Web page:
A preliminary study found the loss of one night's sleep in healthy young men increased the levels of tau protein in their blood compared to getting a complete night of uninterrupted sleep.
Studies have shown that higher levels of tau protein in the blood is associated with an increased risk of developing Alzheimer's disease.
'Our exploratory study shows that even in young, healthy individuals, missing one night of sleep increases the level of tau in blood suggesting that over time, such sleep deprivation could possibly have detrimental effects,' said study author Dr. Jonathan Cedernaes, a neurologist at Uppsala University in Sweden. The study was published Wednesday in Neurology, the medical journal of the American Academy of Neurology.
What is tau?
According to the Alzheimer's Association, tau is a protein that helps stabilize the internal makeup of brain nerve cells. An abnormal form of tau builds up in Alzheimer's and causes the interior of the cell to fall apart. When these abnormal tau proteins clump they form 'tangles' -- a key sign of Alzheimer's, frontal lobe dementia and Lewy body disease.
In a healthy person, tau and other toxins in the brain are cleared away during sleep, sort of like taking out the garbage. Losing sleep, or having disordered sleep in which sleep cycles are disrupted, can interfere with the brain's ability to clean up.
'When you get more of that deep sleep and you get the REM sleep in the normal amounts, that improves clearance of abnormal proteins which we think is good,' said Mayo Clinic neurologist Dr. Donn Dexter, who was not involved in the study. Dexter is a fellow of the American Academy of Neurology.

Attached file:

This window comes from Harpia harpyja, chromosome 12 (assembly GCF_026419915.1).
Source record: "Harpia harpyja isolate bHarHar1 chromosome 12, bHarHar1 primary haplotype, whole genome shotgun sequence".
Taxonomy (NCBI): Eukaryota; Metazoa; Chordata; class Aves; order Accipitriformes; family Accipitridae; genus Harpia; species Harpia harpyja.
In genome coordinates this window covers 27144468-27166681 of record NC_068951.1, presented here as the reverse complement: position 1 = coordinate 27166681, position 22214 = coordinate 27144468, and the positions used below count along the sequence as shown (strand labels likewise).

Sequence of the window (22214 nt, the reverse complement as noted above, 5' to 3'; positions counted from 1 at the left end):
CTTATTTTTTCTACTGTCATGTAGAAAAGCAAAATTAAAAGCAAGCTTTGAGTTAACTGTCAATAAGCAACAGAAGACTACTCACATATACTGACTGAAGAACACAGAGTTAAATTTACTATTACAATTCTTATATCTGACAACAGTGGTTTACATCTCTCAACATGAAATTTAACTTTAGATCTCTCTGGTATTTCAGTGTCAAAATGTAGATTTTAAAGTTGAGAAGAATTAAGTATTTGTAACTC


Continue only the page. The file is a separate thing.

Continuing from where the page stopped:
In addition, studies have shown that sleep deprivation can also allow more tau to develop and accumulate, thus suggesting that poor sleep can hasten the development of cognitive issues.
A study published in 2017 found that healthy middle-age adults who slept badly for just one night produced an abundance of the protein beta amyloid, responsible for the plaques characteristic of Alzheimer's. A week of disrupted sleep upped the amount of tau.
In this study, researchers found that men who were not allowed to sleep had an average 17% increase of tau in their blood; men who had a good night's sleep only showed an average 2% increase of tau in their blood.
Researchers caution that the study is small and inconclusive, and acknowledged they were not able to determine what the increased levels might mean.
'Higher levels in the blood may reflect that these tau proteins are being cleared from the brain or they may reflect elevated tau levels in the brain. Future studies are needed to investigate this further,' Cedernaes said.
'This study raises more questions than answers,' agreed Dexter. 'What this is telling us is that we have to dig more deeply. Despite something we do for a third of our lives, we know so little about sleep and we're learning every day, particularly when it comes to sleep and dementia.'